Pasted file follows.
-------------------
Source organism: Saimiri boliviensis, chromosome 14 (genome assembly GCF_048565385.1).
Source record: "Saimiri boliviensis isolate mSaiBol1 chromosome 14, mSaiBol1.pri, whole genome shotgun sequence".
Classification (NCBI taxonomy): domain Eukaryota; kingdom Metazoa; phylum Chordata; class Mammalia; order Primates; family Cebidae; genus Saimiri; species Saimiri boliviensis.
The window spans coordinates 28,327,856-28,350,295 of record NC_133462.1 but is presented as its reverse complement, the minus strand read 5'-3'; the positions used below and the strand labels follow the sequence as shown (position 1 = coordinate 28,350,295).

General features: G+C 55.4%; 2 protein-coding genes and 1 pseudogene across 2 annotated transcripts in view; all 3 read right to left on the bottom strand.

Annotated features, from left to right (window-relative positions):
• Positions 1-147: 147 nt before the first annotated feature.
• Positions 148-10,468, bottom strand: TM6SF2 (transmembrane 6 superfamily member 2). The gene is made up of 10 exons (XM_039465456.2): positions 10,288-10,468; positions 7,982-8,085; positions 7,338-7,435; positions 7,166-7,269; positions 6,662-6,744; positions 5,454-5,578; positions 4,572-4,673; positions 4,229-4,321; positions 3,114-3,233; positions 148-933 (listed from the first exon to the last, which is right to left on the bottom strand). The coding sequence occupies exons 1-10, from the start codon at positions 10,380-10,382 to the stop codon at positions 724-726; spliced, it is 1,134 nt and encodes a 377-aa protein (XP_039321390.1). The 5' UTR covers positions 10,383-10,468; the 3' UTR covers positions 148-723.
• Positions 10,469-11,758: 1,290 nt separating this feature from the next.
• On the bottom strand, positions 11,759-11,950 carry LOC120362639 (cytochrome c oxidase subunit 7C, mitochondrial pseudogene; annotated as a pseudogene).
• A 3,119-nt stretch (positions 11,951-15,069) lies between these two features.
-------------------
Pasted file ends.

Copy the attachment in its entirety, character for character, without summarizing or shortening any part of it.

Source organism: Saimiri boliviensis, chromosome 14 (genome assembly GCF_048565385.1).
Source record: "Saimiri boliviensis isolate mSaiBol1 chromosome 14, mSaiBol1.pri, whole genome shotgun sequence".
Classification (NCBI taxonomy): domain Eukaryota; kingdom Metazoa; phylum Chordata; class Mammalia; order Primates; family Cebidae; genus Saimiri; species Saimiri boliviensis.
The window spans coordinates 28,327,856-28,350,295 of record NC_133462.1 but is presented as its reverse complement, the minus strand read 5'-3'; the positions used below and the strand labels follow the sequence as shown (position 1 = coordinate 28,350,295).

General features: G+C 55.4%; 2 protein-coding genes and 1 pseudogene across 2 annotated transcripts in view; all 3 read right to left on the bottom strand.

Annotated features, from left to right (window-relative positions):
• Positions 1-147: 147 nt before the first annotated feature.
• Positions 148-10,468, bottom strand: TM6SF2 (transmembrane 6 superfamily member 2). The gene is made up of 10 exons (XM_039465456.2): positions 10,288-10,468; positions 7,982-8,085; positions 7,338-7,435; positions 7,166-7,269; positions 6,662-6,744; positions 5,454-5,578; positions 4,572-4,673; positions 4,229-4,321; positions 3,114-3,233; positions 148-933 (listed from the first exon to the last, which is right to left on the bottom strand). The coding sequence occupies exons 1-10, from the start codon at positions 10,380-10,382 to the stop codon at positions 724-726; spliced, it is 1,134 nt and encodes a 377-aa protein (XP_039321390.1). The 5' UTR covers positions 10,383-10,468; the 3' UTR covers positions 148-723.
• Positions 10,469-11,758: 1,290 nt separating this feature from the next.
• On the bottom strand, positions 11,759-11,950 carry LOC120362639 (cytochrome c oxidase subunit 7C, mitochondrial pseudogene; annotated as a pseudogene).
• A 3,119-nt stretch (positions 11,951-15,069) lies between these two features.